With a few notable exceptions, tilt-up construction methods have traditionally been applied to buildings of one or two stories. However, the economies that are possible using conventional tilt-up construction methods are realized to an even greater degree in multistory applications, where panel heights may exceed 50 feet.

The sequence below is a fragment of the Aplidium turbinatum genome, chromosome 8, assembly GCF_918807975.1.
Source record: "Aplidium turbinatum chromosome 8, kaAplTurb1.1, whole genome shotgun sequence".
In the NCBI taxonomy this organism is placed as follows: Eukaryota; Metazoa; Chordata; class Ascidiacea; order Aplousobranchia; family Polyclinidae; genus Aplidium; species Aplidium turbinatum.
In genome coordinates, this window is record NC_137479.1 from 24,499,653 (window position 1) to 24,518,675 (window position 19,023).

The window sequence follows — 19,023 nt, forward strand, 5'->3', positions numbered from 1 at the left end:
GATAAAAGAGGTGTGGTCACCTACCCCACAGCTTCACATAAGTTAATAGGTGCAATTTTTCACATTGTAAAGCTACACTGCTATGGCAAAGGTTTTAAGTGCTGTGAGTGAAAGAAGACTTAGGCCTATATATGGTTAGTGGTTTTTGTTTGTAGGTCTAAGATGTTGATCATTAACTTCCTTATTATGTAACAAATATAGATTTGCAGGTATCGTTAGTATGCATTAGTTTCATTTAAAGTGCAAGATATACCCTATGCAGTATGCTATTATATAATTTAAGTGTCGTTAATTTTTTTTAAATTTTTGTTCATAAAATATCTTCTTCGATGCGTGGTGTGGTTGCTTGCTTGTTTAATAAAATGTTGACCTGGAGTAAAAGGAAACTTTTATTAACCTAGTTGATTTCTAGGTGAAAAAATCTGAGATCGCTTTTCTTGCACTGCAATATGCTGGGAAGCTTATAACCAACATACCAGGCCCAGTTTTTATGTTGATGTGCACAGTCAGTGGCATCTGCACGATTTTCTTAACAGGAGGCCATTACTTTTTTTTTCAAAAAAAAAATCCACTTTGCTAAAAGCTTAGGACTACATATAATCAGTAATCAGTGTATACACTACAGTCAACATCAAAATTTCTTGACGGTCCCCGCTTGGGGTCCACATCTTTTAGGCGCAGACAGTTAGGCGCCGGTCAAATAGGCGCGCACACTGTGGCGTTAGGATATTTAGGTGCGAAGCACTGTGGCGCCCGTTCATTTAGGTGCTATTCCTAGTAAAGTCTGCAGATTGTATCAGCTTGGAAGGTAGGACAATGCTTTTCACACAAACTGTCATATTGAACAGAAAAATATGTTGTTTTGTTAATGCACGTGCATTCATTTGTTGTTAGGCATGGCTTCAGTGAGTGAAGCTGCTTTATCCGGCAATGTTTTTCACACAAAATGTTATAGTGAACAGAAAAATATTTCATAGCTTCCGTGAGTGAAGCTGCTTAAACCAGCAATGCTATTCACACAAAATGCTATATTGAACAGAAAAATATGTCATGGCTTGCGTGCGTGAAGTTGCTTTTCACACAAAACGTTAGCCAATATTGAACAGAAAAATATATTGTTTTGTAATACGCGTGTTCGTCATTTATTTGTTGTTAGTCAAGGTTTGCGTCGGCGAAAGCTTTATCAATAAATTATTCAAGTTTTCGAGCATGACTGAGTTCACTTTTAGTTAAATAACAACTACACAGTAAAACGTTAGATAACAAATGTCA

In June 1979, ground was broken for a 45,000-square-foot 4-story office building, Corporate Center I. It was built using full-height, load-bearing tilt-up wall panels. The interior structure was constructed with conventional steel columns and beams and with open-web steel joists and concrete floor slabs. The walls were designed to support the perimeter roof and floor loads as well as to act as shear walls for the lateral building loads. Both roof and floors act as diaphragms with shear connections at the walls. Exterior wall panel finishes were to be a combination of smooth concrete and exposed 2-inch limestone aggregate. Corporate Center I took just 7 months to progress from foundation construction to a ready-for-occupancy status, during the following year a twin building was constructed in the same amount of time.